Section: Features

Students swap classroom for adventure in Yucatán, Mexico

Students swap classroom for adventure in Yucatán, Mexico

The class in Pasaje Picheta. | COURTESY OF TOMÁS GALLARETA

Over spring break, a Kenyon anthropology class traded Gambier for a warmer locale: Yucatán, Mexico. The trip complemented the students’ study of Latin America’s modernization and included visits to archaeological sites, colonial landmarks and urban centers that allowed them to get up close and personal with core ideas from the class like the variations in Latin America’s cultural makeup.

In an interview with the Collegian, Assistant Professor of Anthropology and Latino/a Studies Tomás Gallareta Cervera explained that his goal for the course, Latin American Ethnicity, Identity and Cultural Heritage (ANTH 259), is to foster a more nuanced understanding of Latin American cultural heritage by examining the social structures that contributed to its development. “The idea is that the students are able to see those things and think critically about Latin America in terms of identity, in terms of relationships between race, colonialism and how they actually work on-site — in the field, as they say in anthropology,” Gallareta said. He went on to express that the choice to include a travel component in the syllabus stemmed from his own experience with anthropological fieldwork, which strengthened his grasp on the societies he was studying. “Some of the things that I’ve learned from my own experience, the life lessons that have hit me the most and that have shaped who I am and how I teach, have to do with me not necessarily reading books, but connecting those dots in the field,” Gallareta said. 

Associate Professor of Anthropology Claire Novotny, who was also on the trip, described how the group’s itinerary grew from topics discussed in the classroom. “There were several components [of the trip] that really were built out of the themes that [the students] were already discussing, like cultural ecology and colonialism,” she said. “The course really inspired the trip; this was like a case study of, ‘Well, if we go to Yucatán, here’s how all of these things that you’re already reading about play out in this place.’” Gallareta added, “It’s almost like gathering raw data.”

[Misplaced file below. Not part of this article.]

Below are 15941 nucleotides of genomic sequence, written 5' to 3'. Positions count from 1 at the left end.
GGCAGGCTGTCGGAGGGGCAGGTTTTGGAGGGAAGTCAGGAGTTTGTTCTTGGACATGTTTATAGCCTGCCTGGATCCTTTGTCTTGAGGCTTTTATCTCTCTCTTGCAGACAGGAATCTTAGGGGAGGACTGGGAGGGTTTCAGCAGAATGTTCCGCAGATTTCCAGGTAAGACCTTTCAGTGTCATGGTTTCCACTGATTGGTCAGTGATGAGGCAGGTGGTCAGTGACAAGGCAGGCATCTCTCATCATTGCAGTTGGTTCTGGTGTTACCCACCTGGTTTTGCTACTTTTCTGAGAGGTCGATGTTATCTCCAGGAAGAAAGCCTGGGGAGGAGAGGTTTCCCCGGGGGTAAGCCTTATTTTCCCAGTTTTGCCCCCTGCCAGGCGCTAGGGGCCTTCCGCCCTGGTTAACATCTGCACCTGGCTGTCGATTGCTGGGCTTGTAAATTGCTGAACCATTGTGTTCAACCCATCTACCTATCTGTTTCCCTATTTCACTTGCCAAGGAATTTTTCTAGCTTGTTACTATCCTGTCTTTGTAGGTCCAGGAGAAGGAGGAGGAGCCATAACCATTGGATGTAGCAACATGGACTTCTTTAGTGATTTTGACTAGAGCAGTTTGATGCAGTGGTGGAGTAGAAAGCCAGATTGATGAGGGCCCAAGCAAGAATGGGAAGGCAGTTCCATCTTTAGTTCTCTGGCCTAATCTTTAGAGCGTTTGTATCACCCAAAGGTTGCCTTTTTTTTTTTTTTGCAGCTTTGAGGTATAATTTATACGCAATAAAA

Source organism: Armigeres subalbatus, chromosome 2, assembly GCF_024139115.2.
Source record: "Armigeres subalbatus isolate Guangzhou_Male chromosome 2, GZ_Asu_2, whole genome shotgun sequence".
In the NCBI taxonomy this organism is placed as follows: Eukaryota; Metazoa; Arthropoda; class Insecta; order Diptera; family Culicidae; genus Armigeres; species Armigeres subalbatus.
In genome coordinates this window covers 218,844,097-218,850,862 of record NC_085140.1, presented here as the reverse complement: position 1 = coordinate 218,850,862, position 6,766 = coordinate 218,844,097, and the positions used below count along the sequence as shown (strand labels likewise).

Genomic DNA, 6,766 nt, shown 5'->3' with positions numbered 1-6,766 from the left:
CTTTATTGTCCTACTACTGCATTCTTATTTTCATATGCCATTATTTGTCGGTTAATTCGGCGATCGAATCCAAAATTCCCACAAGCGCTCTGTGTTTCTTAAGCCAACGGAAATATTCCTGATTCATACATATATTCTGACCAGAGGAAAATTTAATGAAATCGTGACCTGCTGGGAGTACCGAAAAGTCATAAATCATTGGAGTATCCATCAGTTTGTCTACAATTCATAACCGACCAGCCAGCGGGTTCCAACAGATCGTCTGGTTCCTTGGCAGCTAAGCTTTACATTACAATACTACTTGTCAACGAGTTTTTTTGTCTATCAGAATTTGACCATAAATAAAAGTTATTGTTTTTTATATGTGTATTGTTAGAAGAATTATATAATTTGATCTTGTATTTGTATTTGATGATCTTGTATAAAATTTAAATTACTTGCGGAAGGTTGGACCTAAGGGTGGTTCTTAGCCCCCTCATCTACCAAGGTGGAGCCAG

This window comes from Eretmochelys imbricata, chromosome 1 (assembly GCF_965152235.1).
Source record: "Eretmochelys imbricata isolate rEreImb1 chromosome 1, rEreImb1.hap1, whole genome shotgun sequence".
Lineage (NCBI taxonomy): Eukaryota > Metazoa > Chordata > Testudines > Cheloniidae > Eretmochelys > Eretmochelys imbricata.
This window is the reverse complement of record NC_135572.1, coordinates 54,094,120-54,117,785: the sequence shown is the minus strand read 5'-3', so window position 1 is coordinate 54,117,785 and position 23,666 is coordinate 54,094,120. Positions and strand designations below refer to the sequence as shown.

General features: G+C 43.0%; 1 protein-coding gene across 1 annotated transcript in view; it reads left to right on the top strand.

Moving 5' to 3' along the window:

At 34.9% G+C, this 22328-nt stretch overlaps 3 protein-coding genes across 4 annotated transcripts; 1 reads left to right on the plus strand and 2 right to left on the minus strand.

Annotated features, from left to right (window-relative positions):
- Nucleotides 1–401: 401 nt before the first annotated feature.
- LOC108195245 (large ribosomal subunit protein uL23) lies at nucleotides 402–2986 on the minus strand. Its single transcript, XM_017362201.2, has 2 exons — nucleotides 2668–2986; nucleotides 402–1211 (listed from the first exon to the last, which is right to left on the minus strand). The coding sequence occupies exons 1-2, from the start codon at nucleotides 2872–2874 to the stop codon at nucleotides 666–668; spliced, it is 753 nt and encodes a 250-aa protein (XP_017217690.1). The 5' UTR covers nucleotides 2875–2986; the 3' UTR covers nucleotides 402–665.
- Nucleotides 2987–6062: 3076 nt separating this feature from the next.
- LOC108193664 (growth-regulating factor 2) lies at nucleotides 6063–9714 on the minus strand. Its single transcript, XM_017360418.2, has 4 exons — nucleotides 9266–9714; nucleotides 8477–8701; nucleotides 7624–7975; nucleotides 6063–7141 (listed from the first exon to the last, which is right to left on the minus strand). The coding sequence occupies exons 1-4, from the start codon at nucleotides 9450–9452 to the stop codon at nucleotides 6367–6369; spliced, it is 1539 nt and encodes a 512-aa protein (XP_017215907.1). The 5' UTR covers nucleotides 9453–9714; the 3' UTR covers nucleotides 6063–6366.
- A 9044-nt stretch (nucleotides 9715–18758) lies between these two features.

The trip, which aligned closely with the call for more global learning opportunities outlined in the Foundations for Kenyon’s Third Century, also represented a homecoming for Gallareta. The class stayed in and around the city of Mérida, where Gallareta grew up and completed his dissertation. The Millsaps Puuc Archaeological Research Center (MPARC), an archaeological compound headed by Gallareta’s father, served as a base for the group. From there, they traveled across Yucatán to observe the cultural and ethnic differences between more urban, downtown areas and MPARC’s more rural surroundings. Staying at MPARC was a family affair; Gallareta and Novotny, who are married, brought their two-year-old son along on the trip.

Though education was the primary focus of the excursion, the connections forged between students proved to be a highlight of the experience. “This particular group of students had a really good rapport,” Gallareta said. “They were incredibly respectful with each other.” Novotny elaborated: “They were very welcoming. I think this kind of experiential learning is really fun to watch as an instructor — things really come alive for them.” 

Alexis Miramontes ’23 shared this sentiment, writing in an email to the Collegian that her favorite moment from the trip involved a bittersweet goodbye at the airport: “We were all going our separate ways to different gates, different cities, and yet we waited for each other anyway,” they said. “I began to grow impatient, fearing I would miss my connecting flight, and I started walking away from TSA along with a few others. That’s when one of our newest friends started running towards us, leaving her luggage behind, to hug us goodbye one last time.” 

Miramontes also noted how the trip improved her grasp of themes from the course. “Traveling to the historical city of Mérida with such rich Mayan and colonial heritage forced us to confront its history as well as our own privileges as tourists. Learning and traveling alongside peers that come from differing socioeconomic and racial backgrounds further complicated my participation and understanding of Mexican culture particular to the places we visited,” they said. “Going to Yucatán was an experience like no other — as a student of Mexican descent, the opportunity to be enrolled in a course that centers and experiences Latin American heritage and cultures firsthand is invaluable.” 

Despite the tiring nature of the trip’s packed itinerary and the occasional logistical challenges that it posed, both Gallareta and Novotny were pleased with how impactful the experience was for everyone involved. Miramontes recommended it heartily: “I hope this course is offered again in the future and this opportunity is made available to more students like me.”

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